The Hastings District Council has received 210 submissions on the draft Keirunga Gardens Tree Management Plan, with only five in favour of the proposal.
A paper is being presented to the council on Thursday which outlines various plans to maintain trees along a section of Havelock North's Keirunga Gardens, called Arthur's Path.
The council will be discussing four options for the management of the trees in the area: maintaining the status quo, adopting the draft plan, adopting one of three new plans which arose during submissions, or creating a new, community-led tree management plan in the area.
The original council draft plan would see more than 80 trees in the area cut down, the paper describing it as "radical".
"Its vision is one of a variety of species giving a variety of colour, food source and a new landscape dynamic.
"This vision, however, does not align kindly with the wider community's vision and their desire to retain the tree heritage values of Keirunga Gardens."
One-hundred-and-eighty-one submitters raised concerns at the trees being cut down.
"It is clear that the vast majority of submitters do not support the adoption of a concept that will see the rapid removal of the oak trees.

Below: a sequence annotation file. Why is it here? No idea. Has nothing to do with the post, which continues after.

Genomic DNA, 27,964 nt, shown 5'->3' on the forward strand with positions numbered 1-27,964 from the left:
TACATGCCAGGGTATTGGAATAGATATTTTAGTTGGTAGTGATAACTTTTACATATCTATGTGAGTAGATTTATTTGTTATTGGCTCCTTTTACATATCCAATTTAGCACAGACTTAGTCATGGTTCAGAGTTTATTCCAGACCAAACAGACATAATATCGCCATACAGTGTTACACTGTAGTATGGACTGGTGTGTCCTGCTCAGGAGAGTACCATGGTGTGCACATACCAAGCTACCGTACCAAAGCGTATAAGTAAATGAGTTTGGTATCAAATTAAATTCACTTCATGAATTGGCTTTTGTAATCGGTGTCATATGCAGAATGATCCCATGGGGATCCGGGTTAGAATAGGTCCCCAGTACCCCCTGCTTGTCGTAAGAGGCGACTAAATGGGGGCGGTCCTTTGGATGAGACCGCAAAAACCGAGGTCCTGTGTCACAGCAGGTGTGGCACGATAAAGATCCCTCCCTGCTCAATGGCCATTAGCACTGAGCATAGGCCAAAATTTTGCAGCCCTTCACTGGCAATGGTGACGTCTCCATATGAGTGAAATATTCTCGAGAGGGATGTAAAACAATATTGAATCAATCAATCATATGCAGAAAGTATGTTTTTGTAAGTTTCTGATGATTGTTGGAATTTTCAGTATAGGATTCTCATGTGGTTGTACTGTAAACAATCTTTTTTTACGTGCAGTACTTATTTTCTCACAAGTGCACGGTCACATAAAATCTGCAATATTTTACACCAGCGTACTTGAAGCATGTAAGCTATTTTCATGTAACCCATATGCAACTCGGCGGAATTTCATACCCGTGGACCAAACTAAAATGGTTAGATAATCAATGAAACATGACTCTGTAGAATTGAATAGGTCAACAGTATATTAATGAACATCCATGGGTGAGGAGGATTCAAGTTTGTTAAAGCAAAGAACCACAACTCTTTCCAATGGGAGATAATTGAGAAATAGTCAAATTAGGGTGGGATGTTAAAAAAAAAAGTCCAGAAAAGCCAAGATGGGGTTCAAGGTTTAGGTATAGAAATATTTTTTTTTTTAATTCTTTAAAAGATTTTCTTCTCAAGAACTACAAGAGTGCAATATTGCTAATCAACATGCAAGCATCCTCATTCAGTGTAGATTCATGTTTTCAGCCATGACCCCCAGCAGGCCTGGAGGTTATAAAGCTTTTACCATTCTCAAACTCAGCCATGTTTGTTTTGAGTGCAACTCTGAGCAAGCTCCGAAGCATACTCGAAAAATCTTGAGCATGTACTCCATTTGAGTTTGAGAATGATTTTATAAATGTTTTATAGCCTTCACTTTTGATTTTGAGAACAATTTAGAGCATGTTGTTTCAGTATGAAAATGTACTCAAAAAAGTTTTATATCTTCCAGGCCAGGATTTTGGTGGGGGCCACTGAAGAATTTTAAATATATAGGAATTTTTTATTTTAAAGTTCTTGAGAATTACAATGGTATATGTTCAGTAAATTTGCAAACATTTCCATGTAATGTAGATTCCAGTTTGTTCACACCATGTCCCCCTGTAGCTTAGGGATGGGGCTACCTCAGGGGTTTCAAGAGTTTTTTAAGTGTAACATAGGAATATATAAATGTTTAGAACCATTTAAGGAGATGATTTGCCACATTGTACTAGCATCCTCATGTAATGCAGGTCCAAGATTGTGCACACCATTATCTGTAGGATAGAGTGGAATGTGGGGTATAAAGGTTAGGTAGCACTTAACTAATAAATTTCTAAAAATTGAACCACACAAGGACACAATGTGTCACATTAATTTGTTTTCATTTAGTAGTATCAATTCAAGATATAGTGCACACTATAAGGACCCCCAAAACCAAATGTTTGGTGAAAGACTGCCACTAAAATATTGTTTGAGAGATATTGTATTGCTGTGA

"It is also clear that most submitters treasure the existing woodland and want it retained and enhanced," the paper reads.
Three new plans arose during the consultation period, called the Arborlab Plan, the Richie Hill Plan and the David Cranwell Plan.
The Arborlab Plan suggests 95 trees be felled, although fewer oaks than in the original draft plan.
The Richie Hill Plan recommends no trees are felled without first setting up a new tree committee or group to work on formulating a new plan and appropriate tree management policies.
The David Cranwell Plan would see rigorous scientific investigation into the health of the trees, and tree retention through professional arborist management.
Council officers have not made a specific recommendation to councillors, but the paper says they have a preference for a community-led new plan being developed.
Two-hundred-and-ten submissions is a significant number for the council to receive on any one issue, although not the largest the council has seen in recent years.
By comparison, the most recent consultation over the Craggy Range Track received only 27 submissions.
Proposed speed limit changes in 2018 saw theHastings District Council receive more than 700 submissions.